Asthma Management Handbook

Asthma prevention in children at risk of developing asthma

Recommendations

Advise parents/carers to ensure babies and children are not exposed to cigarette smoke.

How this recommendation was developed

Adapted from existing guidance

Based on reliable clinical practice guideline(s) or position statement(s):

  • ASCIA 20091
  • RACGP 20142

Last reviewed version 2.0

If a family already has pets, it is not necessary to remove them to reduce a child’s risk of developing asthma, unless the child develops clinical evidence of pet allergy and this is confirmed by skin-prick or allergen-specific IgE testing.

How this recommendation was developed

Adapted from existing guidance

Based on reliable clinical practice guideline(s) or position statement(s):

  • ASCIA3

Last reviewed version 2.0

 

In children without demonstrated specific hypersensitivities, do not routinely recommend allergen avoidance measures for the purpose of reducing the child’s risk of developing asthma.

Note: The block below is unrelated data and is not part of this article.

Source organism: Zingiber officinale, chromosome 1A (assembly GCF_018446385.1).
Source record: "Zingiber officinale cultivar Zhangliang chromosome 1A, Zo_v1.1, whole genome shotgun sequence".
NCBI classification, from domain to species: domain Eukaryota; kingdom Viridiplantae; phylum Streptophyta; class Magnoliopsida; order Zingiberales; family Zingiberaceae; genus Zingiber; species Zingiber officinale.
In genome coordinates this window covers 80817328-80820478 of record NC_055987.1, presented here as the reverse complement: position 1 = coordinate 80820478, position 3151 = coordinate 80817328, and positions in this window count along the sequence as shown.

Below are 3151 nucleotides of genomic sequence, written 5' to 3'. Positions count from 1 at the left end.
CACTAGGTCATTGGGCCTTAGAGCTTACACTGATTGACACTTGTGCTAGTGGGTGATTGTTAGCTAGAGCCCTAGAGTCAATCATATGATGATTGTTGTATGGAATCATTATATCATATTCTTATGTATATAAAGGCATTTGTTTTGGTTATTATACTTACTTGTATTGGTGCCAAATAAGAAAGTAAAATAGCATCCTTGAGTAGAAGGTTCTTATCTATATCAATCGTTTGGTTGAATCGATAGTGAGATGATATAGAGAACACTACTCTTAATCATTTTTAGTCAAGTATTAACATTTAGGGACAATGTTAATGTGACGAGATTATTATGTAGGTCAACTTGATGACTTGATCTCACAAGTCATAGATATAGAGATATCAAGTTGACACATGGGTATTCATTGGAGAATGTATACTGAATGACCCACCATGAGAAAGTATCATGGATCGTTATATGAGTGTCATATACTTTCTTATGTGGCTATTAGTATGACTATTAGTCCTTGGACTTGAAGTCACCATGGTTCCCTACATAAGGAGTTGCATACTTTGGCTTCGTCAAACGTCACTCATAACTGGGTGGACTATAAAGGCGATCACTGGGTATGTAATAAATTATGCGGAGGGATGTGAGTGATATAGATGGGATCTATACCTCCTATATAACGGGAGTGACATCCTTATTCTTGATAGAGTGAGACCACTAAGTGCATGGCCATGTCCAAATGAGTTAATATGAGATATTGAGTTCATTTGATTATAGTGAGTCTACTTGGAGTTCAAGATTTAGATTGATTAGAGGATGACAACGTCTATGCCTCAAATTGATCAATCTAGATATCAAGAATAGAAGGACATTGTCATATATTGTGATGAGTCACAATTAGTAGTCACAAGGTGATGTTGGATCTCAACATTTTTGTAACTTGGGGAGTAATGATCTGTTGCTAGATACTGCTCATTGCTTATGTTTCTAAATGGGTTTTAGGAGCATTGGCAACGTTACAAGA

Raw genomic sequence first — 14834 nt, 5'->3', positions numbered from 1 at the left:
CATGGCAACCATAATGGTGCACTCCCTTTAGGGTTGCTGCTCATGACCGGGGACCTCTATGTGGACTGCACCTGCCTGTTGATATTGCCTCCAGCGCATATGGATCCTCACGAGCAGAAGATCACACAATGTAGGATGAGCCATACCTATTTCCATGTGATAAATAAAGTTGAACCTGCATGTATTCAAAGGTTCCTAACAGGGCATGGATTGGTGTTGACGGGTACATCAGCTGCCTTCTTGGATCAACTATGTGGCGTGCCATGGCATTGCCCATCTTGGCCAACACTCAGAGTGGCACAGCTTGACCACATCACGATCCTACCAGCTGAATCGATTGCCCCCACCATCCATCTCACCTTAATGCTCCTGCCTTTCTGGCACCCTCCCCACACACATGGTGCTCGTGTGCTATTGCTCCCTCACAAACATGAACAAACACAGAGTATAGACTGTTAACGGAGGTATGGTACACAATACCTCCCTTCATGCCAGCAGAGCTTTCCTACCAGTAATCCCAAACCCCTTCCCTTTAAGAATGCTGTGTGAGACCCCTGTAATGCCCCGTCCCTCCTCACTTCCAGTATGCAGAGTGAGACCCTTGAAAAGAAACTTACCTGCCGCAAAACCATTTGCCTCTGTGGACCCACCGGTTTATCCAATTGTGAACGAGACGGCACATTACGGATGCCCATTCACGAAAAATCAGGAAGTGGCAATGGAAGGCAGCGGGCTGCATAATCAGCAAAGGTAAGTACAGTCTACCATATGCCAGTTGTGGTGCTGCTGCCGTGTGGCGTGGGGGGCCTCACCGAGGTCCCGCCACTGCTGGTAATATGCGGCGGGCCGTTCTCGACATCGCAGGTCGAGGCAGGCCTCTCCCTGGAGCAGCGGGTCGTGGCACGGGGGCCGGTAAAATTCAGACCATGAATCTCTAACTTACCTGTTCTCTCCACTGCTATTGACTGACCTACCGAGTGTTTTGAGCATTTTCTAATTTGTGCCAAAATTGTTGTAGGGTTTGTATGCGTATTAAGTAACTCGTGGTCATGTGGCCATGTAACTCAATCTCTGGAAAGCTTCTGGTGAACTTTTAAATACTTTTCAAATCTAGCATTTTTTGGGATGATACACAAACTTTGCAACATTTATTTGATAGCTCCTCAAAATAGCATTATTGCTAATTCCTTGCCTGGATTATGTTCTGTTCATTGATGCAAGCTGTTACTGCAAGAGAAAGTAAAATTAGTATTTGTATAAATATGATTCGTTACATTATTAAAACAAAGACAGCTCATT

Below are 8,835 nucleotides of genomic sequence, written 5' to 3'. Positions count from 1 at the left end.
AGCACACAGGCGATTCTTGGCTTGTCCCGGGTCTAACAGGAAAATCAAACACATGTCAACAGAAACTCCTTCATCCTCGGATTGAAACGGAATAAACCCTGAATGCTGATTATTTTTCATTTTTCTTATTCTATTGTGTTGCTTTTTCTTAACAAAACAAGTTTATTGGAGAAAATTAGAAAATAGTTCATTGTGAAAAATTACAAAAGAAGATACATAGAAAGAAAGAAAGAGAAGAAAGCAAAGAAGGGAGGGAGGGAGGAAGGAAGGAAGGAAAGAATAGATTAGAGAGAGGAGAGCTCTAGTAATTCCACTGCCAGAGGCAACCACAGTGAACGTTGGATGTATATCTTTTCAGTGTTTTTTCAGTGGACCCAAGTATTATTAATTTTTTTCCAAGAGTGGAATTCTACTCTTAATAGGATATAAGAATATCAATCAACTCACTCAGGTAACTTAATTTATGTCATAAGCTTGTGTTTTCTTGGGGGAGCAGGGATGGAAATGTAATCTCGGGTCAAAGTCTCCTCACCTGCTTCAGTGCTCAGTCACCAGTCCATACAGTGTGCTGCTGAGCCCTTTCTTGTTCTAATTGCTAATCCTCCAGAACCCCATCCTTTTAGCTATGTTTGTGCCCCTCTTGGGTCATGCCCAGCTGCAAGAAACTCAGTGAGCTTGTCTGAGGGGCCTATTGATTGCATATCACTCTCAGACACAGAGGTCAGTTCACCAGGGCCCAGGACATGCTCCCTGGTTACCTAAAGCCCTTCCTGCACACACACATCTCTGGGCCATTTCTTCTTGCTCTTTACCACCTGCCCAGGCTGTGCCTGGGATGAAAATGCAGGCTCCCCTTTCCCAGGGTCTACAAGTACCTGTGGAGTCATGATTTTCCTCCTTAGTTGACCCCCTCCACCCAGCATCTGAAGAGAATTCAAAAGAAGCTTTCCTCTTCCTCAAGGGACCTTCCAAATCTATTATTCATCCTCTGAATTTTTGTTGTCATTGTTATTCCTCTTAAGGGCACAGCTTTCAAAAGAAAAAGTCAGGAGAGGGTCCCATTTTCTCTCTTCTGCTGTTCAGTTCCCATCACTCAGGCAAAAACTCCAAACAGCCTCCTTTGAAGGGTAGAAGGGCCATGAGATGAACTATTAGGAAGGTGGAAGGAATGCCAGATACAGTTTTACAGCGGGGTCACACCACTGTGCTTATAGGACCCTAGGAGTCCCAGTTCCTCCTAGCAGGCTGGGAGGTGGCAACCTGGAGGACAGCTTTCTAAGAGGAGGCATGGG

How this recommendation was developed

Consensus

Based on clinical experience and expert opinion (informed by evidence, where available).

Last reviewed version 2.0

Do not recommend single allergen avoidance measures (e.g. house dust mite-impermeable mattress covers) for the purpose of reducing the child’s risk of developing asthma.

How this recommendation was developed

Evidence-based recommendation

Based on literature search and formulated by multidisciplinary working group

Key evidence considered:

  • Arroyave et al. 20144
  • Maas et al. 20095
  • Gehring et al. 20126

Last reviewed version 2.0

Advise parents/carers that damp, mouldy home environments may increase asthma risk in children and should be avoided if possible (e.g. by ventilation and mould removal), but that there is not clear evidence that anti-mould strategies will prevent asthma.